New York City NY May 17 2012 A wiretap by the federal Drug Enforcement Administration to obtain evidence against a heroin trafficking ring uncovered a surprising suspect, officials said: a New York City police officer.
A heroin dealer, Guy Curtis, asked the officer on one occasion how to get “gunshot residue off your hands,” according to the authorities. And they said the officer, Devon Daniels, was once heard on the wiretap asking Mr. Curtis for help getting “any working revolver.”
Those requests and others were described in a criminal complaint against Officer Daniels that was unsealed on Tuesday in Federal District Court in Brooklyn. Shortly before, Officer Daniels, 30, was arrested on his way to work. The complaint accuses him of regularly misusing his authority to help Mr. Curtis, whom federal officials described as the head of a drug-dealing outfit in Queens known as Pov City.
Officer Daniels obtained a New York Police Department parking placard for Mr. Curtis, according to the criminal complaint, which was signed by Pathik R. Lotwala, an agent of the Drug Enforcement Administration.
On another occasion, the officer, driving a vehicle belonging to Mr. Curtis, hurried to the site where one of Mr. Curtis’s associates was being arrested, the complaint says. After identifying himself as a police officer and talking to the arresting officers on the scene, Officer Daniels reported back to Mr. Curtis what he had learned, the complaint says.
It suggests Officer Daniels was at the drug dealer’s beck and call.
“Yo do them plates real quick,” Mr. Curtis once said in a text message he sent to Officer Daniels, asking him to run several license plates through a national law enforcement database to get information about the owners, the complaint says. “What u need I got it,” Officer Daniels replied, before sending along a name and address of the person to whom one of the cars, a BMW 5 series, was registered, the complaint says.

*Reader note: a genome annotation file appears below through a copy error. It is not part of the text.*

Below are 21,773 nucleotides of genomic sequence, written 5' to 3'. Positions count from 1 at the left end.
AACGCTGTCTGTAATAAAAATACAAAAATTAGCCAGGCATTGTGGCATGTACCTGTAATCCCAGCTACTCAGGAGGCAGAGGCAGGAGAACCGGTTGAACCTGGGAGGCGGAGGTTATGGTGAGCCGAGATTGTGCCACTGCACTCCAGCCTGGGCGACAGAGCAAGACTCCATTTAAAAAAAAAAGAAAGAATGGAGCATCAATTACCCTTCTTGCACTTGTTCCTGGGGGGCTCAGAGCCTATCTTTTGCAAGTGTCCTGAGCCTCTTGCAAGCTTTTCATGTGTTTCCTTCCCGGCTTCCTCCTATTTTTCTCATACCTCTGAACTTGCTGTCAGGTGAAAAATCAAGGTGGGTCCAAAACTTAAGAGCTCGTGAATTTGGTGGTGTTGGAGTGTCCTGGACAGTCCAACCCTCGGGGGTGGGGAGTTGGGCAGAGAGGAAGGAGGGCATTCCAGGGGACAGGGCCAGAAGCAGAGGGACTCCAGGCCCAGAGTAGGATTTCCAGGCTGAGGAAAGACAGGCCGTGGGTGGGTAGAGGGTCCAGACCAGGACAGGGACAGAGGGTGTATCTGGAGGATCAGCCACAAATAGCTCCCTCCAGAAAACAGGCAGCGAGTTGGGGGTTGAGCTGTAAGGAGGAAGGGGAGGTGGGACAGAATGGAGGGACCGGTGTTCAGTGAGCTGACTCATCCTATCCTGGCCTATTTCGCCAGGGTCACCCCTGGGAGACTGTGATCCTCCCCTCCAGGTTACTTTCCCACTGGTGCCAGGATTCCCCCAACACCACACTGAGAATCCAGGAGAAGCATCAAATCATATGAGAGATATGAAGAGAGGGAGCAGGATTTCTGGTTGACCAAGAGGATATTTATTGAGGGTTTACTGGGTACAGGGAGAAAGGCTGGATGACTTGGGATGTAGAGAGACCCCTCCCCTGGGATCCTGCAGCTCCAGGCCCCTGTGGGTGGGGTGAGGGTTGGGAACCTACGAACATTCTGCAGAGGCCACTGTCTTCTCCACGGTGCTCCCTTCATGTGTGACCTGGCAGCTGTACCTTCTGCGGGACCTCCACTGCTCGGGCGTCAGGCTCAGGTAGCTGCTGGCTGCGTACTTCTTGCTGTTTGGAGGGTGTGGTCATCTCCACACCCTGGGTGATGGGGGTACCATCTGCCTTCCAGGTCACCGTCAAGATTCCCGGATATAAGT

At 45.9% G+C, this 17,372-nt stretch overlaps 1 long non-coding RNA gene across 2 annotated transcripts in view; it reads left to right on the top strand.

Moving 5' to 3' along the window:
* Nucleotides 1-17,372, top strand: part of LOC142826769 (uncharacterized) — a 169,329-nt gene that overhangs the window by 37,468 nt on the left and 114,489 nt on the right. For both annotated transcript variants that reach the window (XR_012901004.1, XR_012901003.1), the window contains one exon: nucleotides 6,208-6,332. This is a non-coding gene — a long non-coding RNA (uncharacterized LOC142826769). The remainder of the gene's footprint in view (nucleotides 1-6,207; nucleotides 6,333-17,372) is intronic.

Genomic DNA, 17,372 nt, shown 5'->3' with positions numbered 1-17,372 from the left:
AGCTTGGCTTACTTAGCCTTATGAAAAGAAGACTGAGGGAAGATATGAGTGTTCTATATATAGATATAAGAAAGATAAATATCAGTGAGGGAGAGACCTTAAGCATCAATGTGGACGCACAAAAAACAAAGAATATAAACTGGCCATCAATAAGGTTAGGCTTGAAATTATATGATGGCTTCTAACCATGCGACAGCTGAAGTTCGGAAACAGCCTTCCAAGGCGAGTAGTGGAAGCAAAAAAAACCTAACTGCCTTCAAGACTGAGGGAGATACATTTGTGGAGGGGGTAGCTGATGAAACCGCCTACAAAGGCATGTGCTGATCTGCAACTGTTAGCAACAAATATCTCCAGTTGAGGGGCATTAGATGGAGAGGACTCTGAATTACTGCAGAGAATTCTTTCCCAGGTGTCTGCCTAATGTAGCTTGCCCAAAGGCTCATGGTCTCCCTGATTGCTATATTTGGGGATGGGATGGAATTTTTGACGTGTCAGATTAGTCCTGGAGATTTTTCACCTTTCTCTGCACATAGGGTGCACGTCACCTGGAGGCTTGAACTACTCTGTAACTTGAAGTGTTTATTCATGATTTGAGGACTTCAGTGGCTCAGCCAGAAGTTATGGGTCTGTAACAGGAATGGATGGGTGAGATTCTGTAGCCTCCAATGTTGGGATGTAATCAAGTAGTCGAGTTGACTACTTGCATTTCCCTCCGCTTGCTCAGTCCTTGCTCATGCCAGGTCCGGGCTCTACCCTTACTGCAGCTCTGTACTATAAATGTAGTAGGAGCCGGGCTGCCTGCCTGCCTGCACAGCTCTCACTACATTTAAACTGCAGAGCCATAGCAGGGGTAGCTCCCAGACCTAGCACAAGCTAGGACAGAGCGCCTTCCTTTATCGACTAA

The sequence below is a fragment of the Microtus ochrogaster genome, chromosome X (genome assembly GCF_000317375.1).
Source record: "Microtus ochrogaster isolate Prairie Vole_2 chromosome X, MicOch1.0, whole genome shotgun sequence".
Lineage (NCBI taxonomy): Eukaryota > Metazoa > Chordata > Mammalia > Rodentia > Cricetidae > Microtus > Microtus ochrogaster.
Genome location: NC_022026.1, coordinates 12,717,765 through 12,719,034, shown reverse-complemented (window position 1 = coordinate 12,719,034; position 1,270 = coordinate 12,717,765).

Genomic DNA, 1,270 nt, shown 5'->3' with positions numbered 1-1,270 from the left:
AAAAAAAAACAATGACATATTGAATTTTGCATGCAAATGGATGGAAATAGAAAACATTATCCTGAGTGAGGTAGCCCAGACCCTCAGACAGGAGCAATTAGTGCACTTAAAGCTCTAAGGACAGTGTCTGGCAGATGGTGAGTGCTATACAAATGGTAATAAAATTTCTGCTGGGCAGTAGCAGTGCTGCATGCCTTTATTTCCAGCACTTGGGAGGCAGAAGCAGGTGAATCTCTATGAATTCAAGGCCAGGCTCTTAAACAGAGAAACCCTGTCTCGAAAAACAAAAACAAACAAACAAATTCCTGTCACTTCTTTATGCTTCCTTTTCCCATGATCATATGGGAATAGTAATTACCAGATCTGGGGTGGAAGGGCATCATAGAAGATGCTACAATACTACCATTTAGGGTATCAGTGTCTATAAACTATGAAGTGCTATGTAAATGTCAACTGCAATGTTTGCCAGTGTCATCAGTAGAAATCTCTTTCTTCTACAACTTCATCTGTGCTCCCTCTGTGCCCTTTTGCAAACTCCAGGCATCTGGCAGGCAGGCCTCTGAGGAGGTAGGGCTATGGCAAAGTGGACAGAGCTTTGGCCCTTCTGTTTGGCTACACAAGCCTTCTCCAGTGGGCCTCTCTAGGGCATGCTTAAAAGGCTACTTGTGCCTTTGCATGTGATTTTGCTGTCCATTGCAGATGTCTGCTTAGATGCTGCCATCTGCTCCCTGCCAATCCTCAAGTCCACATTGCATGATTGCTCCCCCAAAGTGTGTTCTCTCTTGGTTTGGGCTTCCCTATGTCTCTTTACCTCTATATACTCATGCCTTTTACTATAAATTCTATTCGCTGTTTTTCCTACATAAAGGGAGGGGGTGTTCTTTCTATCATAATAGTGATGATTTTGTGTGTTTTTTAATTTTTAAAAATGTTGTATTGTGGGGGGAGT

The complaint does not describe how Officer Daniels, who had worked as a patrol officer in the 111th Precinct in Queens, became acquainted with Mr. Curtis. But a law enforcement official briefed on the case said investigators believed that the officer and Mr. Curtis had been friends for years.
Mr. Curtis pleaded guilty in January to federal charges of conspiring to distribute heroin. His drug operation was concentrated in Jamaica, Queens, and federal authorities have said he was once stabbed in a dispute over drug turf on Jamaica Avenue. On a separate occasion, his top lieutenant shot at a woman believed to be the girlfriend of the man who stabbed Mr. Curtis, the authorities said.
Officer Daniels came to the attention of the Drug Enforcement Administration while investigators in the Wichita, Kan., office were monitoring a dealer there who received his heroin from Mr. Curtis’s crew in New York, according to the criminal complaint.
The agency began wiretapping Mr. Curtis’s phone in April 2011, leading to the discovery of his relationship with Officer Daniels, according to the complaint.
Once, the Wichita dealer wired $3,500 into Officer Daniels’s bank account as payment for heroin, which the officer passed along to Mr. Curtis, the authorities said.
The complaint charges Officer Daniels with misdemeanors of improperly using the law enforcement databases to which he had access as a police officer. In addition to checking license plates, Officer Daniels is accused of searching a database of warrants at Mr. Curtis’s request.
The complaint does not indicate whether the officer obtained a revolver from Mr. Curtis.
Officer Daniels entered no plea at his arraignment in Brooklyn on Tuesday.
Asked by the federal magistrate judge, Roanne Mann, if he understood the accusations, the officer responded, “Yes.”
His parents put up their house in Queens to secure a bond for his release.
The Police Department has suspended him without pay, Paul J. Browne, the department’s chief spokesman, said in an e-mail. He added that Officer Daniels faced “department sanctions, regardless of the outcome of the criminal case, including termination.”
The department’s Internal Affairs Bureau was also involved in the investigation.